First of all, for those of you who haven’t already made this mistake, please keep in mind when you are plotting out your exam strategy that just because you are ready to take the exam doesn’t mean the state board is ready to process your application. A general rule is it can take anywhere from 4 – 10 weeks from the time you send in your application, fees and transcripts to the time you are actually ready to schedule your first exam. If you are 100% sure you meet the requirements to apply in your state, it’s safe to start your review a few weeks after you apply.

For our friend here who jumped the gun, however, it’s a little late so let’s see what we can do.

I’m going to say no on starting with Audit simply because I’m somewhat familiar with Becker’s repeat requirements (some of the strictest and most expensive in the exciting world of CPA review) and chances are you are going to need that class later on down the road. Our humble advice is to keep studying FAR and hope you can schedule yourself for that section in the final window of the year. The last window is always the hardest to schedule but we’re anticipating additional scheduling problems this year because of the rush to get exam parts in before the CPA exam changes in 2011 so be prepared to pick an alternate Prometric center or adjust your desired dates/times. As long as you’re open to that, you should be fine.

You can, of course, start studying Audit now and plan to take that one in the last window along with FAR but again, you’re likely to run into some serious scheduling trouble for Q4. Normally we’d tell you to go for it but this year is special and you’ll be lucky to get in one section let alone two before 2011 so worry about cramming in additional sections come January. Simultaneously studying is fine but we’re betting you won’t be able to get in to take both in the last quarter so save yourself the time and trouble by focusing on FAR for now.

Be honest, have you studied for FAR at all? Starting from scratch you can put in anywhere from 80 – 150 hours of studying so even between full-time job and a move it can be done but it sounds like what you need more than my advice on Audit is a study strategy that actually works for you. My biggest piece of advice is to take this process seriously and put off any other unnecessary drama (like an apartment move), if possible until after you have passed.

All About Financial Accounting for the CPA Exam

Editor’s note: You can find our Audit, Regulation, and BEC outlines posted earlier in the week and expect an ethics review tomorrow to wrap things up.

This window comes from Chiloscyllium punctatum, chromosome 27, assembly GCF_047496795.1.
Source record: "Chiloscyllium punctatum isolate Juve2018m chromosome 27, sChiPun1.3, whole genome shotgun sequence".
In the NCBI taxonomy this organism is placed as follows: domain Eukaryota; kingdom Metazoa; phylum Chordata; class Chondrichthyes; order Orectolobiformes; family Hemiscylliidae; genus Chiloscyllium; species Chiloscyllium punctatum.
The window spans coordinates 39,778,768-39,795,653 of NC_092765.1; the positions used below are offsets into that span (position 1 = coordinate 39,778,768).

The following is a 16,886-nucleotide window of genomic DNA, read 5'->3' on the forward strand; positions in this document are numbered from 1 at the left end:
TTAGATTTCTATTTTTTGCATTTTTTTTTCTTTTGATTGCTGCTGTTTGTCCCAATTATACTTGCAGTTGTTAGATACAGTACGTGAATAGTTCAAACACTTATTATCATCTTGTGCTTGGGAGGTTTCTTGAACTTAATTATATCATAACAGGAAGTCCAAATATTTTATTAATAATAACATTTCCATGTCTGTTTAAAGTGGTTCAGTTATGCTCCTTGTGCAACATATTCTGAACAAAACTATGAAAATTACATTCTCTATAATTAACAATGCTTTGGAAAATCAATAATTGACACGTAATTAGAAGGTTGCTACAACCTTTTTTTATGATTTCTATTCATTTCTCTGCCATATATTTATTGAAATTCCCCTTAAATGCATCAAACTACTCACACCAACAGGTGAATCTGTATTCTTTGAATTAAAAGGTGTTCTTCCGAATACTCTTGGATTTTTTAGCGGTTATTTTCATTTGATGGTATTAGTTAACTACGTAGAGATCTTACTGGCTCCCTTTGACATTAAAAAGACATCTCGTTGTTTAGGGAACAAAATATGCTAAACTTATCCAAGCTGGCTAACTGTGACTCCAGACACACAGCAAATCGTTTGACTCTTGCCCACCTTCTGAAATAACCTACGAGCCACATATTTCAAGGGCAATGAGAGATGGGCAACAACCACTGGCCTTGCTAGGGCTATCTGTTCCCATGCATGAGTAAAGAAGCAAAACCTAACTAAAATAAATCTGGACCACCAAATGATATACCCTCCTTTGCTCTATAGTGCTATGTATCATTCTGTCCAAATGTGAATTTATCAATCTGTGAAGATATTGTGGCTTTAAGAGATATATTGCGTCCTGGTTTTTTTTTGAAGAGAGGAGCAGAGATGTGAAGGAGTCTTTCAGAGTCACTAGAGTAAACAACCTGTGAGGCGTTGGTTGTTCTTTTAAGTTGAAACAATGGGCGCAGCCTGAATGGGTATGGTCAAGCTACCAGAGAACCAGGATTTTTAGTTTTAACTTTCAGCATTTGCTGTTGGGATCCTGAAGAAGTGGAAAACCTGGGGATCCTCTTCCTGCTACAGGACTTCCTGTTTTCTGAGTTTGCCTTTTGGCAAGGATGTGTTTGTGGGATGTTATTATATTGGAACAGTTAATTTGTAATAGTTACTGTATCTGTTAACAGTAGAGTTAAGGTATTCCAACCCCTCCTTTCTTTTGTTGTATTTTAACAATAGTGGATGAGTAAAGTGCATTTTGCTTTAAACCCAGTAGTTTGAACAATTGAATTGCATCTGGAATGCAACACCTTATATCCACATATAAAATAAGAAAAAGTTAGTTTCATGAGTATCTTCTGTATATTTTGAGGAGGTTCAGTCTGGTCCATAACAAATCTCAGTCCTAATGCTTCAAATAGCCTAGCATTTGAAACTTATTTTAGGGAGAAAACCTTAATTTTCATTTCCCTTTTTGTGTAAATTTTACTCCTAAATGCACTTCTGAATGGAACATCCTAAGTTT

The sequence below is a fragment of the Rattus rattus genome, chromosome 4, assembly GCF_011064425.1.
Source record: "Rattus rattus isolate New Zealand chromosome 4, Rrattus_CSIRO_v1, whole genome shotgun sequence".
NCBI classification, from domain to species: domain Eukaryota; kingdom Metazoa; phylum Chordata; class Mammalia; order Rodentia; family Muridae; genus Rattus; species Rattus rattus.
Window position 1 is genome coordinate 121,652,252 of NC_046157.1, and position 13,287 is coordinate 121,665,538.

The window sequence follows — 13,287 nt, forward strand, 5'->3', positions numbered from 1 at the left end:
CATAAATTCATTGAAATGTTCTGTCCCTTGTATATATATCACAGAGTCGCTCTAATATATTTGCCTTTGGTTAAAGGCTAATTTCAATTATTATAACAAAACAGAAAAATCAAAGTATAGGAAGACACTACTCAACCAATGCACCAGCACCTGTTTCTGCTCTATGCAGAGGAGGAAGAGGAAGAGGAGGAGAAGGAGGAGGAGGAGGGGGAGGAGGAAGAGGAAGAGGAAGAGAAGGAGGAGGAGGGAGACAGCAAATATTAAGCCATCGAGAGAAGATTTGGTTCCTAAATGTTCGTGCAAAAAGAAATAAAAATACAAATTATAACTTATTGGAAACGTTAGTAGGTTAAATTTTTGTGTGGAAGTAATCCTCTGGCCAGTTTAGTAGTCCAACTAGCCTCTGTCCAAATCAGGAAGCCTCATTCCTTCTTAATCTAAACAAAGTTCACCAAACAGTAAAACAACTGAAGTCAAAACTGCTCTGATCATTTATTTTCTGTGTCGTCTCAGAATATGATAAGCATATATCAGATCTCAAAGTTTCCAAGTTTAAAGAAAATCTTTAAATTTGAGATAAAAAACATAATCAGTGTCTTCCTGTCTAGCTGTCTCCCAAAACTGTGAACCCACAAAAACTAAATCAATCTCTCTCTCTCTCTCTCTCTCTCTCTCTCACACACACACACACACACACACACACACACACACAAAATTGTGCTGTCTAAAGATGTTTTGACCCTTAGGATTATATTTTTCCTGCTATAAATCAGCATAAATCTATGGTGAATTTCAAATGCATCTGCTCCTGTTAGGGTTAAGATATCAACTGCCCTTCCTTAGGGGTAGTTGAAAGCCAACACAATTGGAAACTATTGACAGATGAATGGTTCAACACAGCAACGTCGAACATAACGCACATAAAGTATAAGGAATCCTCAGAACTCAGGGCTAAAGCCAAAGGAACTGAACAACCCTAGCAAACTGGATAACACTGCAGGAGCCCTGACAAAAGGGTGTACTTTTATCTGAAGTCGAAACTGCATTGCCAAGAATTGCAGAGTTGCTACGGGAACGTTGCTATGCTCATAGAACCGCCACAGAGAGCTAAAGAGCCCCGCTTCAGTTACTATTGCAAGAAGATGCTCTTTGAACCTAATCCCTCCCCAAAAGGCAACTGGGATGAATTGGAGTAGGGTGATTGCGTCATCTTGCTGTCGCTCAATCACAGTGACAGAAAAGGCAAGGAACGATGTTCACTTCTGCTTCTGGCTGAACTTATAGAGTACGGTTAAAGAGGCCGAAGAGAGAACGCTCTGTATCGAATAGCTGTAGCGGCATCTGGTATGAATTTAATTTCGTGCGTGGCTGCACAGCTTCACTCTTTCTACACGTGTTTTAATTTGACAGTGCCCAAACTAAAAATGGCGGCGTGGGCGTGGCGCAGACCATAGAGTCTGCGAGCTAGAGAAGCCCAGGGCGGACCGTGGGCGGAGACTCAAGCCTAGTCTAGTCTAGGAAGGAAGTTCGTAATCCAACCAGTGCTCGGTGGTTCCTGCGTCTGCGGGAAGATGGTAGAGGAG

Good news: Chances are you took most of this stuff in school so while it’s a lot of information to get through, most of it should be somewhat familiar.

Bad news: As the largest section, FAR covers a lot of ground and a lot of it isn’t very pleasant (like government, pensions, bonds and leases – all fairly heavily tested and all awful to get through when you’re studying) so prepare yourself accordingly and don’t take too much of it in at once.


FAR is a 4 hour exam and you will run out of time. Do not spend more than 1.5 minutes on each MCQ (FAR has 3 testlets of 30 questions each) and be sure to give yourself at least 45 minutes per simulation. If you run out of time towards the end, be sure to at minimum complete the written communication for both sims as only one is tested and you don’t know which one it is. It’s an easy 10 points and you don’t want to blow it.

The AICPA BoE has set the following target weights for skills testing:

Communication (6% – 16%)
Research (11% – 21%)
Analysis (13% – 23%)
Judgment (10% – 20%)
Understanding (35% – 45%)

Based on the Content Specification Outlines, Financial Accounting and Reporting covers the following areas:

Concepts and standards for financial statements (17% – 23%) Financial accounting, consolidated and combined financial statements, balance sheet, income statement, notes to financial statements, financial statement analysis.

Typical items in financial statements (27% – 33%) Typical items: recognition, measurement, valuation and presentation in financial statements according to GAAP. Cash, cash equivalents, and marketable securities, inventory, PP&E, investments, intangibles and other assets, payables, deferred revenue, notes and bonds payable, equity and revenues.

Specific types of transactions and events (27% – 33%) Accounting changes and corrections of errors, business combination, contingent liabilities, discontinued operations, earnings per share, foreign currency transactions and translation, taxes, interest cost, leases, R&D costs, segment reporting, subsequent events.

Accounting and reporting for governmental entities (8% – 12%) Government accounting concepts (fund accounting, budgeting, and notes to financial statements), net assets, capital assets, transfers, financing sources, expenditures, encumbrances, etc etc. And of course governmental non-profit accounting is in this.

Accounting and reporting for nongovernmental (8% – 12%) Accounting and reporting for non-profit organizations, typical items for non-profits.